Posted in Finance Articles, Total Reads: 2126
, Published on 01 January 2015
India is an agrarian country, with majority of the population living in semi-urban or rural areas, the population figure stands at 68.8%(census of India 2011), that is 83.3 million. People in this region, are mostly farmers, tractor holders, suppliers, etc. Their major source of income comes from farming, agriculture, supplying water tankers, sand, among others.
As banks increased their credits towards borrowers from 2008 to 2012, prices of commodities increased. While there was slower economy growth during the same period due to crisis in the world economics, India was able to survive the impact. But this high inflation and slow growth, led to less disposable income for the common people especially in the rural and semi-urban regions. People in the semi-urban and rural India due to lower disposable incomes could not afford to operate at these levels. They needed loans to increase their profitability and funding, on tractors, equipments, SUVs, agricultural products such as pesticides, fertilizers, et cetera.
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NPA(Non-performing assets) for banks are currently up from 3.6% in 2012 to 5% in 2014 while it was just 2.3% in 2009. This created a “big” worry for the banks at the current scenario. Also, if we look at the international banks’ scenario in NPA, India stands at 3.5%, while Japan at 2.4% and South East Asia at 2.2%. Only US is at 4% which is the highest. The major causes are bad lending practises, overburdened court system and political pressure to lend, majorly in infrastructure projects, many of them get stuck in issues such as environmental clearances, court clearances etc. Public and private sector banks contribute about 95+% in these assets.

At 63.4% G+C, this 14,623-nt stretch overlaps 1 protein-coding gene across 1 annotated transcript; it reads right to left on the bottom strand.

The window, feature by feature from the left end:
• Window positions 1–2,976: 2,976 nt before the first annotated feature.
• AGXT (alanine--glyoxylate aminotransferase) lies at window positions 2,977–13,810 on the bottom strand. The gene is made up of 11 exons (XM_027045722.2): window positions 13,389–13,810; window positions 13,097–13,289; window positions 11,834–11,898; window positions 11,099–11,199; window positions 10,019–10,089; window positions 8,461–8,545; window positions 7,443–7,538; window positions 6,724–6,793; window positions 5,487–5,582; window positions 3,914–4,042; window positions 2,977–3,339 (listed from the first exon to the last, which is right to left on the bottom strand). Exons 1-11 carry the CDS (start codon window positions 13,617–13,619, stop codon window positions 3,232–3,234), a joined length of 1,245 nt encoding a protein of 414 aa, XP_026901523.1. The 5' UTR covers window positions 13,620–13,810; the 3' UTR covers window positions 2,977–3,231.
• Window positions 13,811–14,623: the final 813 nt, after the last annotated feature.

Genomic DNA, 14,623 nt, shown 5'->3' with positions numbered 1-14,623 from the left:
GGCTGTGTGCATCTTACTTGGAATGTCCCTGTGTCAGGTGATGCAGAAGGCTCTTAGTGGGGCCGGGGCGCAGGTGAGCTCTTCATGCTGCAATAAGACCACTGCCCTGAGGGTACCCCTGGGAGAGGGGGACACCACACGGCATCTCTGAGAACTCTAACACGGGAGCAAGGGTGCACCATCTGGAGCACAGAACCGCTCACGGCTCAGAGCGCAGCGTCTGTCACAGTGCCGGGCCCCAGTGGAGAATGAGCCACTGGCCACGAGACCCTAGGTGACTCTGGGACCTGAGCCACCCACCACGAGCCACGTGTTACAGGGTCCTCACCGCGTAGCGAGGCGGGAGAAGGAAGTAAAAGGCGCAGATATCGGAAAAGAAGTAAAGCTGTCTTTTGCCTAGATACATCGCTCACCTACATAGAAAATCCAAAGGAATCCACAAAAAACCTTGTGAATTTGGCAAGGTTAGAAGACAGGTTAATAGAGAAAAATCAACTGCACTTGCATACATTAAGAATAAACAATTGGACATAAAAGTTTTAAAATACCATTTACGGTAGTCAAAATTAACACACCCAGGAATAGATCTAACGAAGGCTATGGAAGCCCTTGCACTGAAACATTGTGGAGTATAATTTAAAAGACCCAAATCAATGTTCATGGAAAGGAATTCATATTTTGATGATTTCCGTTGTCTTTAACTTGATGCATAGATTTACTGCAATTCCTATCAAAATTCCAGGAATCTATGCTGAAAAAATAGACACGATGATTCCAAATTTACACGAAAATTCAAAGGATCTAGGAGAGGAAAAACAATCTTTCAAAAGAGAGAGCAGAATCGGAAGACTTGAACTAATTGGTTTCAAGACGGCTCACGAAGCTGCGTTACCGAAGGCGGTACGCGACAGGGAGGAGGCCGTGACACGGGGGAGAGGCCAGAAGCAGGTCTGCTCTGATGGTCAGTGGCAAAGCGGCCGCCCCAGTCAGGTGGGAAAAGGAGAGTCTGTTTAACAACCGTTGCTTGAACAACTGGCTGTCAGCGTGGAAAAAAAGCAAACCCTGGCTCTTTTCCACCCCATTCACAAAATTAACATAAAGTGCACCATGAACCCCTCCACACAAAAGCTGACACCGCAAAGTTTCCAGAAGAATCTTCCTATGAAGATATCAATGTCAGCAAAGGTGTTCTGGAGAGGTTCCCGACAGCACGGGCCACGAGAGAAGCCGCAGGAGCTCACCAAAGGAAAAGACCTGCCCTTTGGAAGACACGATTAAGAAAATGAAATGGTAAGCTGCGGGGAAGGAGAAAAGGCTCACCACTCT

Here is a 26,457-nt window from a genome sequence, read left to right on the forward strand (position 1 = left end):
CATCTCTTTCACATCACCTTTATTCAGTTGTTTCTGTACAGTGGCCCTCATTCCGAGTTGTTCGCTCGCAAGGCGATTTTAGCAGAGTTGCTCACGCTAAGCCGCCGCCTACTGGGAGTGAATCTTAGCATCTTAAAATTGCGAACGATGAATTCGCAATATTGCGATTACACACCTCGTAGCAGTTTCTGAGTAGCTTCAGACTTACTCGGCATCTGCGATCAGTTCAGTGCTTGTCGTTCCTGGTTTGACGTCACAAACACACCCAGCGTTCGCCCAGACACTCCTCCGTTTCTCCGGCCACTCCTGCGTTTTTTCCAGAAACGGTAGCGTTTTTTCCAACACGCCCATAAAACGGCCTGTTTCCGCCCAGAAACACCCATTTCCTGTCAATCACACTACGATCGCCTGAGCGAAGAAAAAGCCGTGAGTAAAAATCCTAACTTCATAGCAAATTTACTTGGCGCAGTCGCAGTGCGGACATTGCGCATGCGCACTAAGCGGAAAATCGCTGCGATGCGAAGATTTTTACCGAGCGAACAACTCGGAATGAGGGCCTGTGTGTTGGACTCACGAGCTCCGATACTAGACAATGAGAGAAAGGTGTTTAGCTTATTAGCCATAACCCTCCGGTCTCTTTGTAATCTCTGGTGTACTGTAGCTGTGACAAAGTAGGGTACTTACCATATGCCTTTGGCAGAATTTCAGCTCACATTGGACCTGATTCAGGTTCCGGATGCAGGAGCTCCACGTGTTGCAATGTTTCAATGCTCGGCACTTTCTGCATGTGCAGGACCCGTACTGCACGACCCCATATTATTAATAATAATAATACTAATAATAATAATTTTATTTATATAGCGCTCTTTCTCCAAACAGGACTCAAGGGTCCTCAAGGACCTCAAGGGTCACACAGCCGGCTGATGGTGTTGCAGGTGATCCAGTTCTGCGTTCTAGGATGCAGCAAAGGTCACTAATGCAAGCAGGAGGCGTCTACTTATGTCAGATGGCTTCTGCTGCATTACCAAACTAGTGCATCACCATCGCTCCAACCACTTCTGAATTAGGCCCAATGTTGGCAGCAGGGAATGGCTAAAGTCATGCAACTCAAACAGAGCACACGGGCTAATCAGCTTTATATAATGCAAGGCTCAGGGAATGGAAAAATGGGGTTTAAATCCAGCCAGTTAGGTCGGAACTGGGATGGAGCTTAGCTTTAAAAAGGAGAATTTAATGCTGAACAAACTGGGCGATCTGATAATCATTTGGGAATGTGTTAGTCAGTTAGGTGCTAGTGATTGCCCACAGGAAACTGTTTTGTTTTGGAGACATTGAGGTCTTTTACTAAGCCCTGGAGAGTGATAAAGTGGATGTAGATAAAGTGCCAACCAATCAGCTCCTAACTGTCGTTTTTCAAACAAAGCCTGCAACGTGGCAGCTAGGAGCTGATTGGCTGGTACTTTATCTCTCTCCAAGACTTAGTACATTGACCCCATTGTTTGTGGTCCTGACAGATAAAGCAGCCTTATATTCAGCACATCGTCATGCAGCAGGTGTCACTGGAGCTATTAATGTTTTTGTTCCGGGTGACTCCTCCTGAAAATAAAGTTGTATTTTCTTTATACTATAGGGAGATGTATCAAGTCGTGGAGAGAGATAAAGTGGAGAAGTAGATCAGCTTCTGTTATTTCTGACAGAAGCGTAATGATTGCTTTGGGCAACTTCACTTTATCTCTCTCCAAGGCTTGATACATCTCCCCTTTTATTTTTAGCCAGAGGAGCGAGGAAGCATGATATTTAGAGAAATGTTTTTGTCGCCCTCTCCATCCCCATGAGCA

Now, banks have put major emphasis on the KYC documentation. This requires Identity and Address proofs with proper due diligence. For example, HDFC Bank does not let go of the recovery amount, when in one incident, for recovering Rs.200 from a village personal, the officers went to recover it, even though it cost them Rs.100. Other Foreign Banks have shown very little interest in recovering the money from borrowers and thus, shy away from lending to Indian borrowers as they consider the fraud rate to be higher here.
People with vision, planning but with low income and low assets, now found it difficult to procure loans from national and state banks as they impose conditions on borrowers such as high income levels, security such as land assets, etc. Also granting loans by banks have seen frustrating experience for the borrowers. Rural and semi-urban residents desperately need tractors for farming. During FY’12 to FY’14 commercial vehicles sales have seen a decline while tractor sales during the same period saw very marginal decline in sales.
NBFC on the other hand, are not banks, therefore cannot accept deposits, but still are covered under Regulations. They offer services like credit facilities, supporting investments in property, trading money market instruments, private education funding, savings, money transfers, underwrite stocks and shares, mutual fund, wealth management, retirement planning, advise companies in mergers and acquisitions, deposits through Debt Investments, discounting services, etc. Total bank loan to agriculture and equipments have seen rise from 9.3% to 21.3%, while in the food industry have seen a decline from 28% to 10.4% with total loan being Rs. 60,505 crore.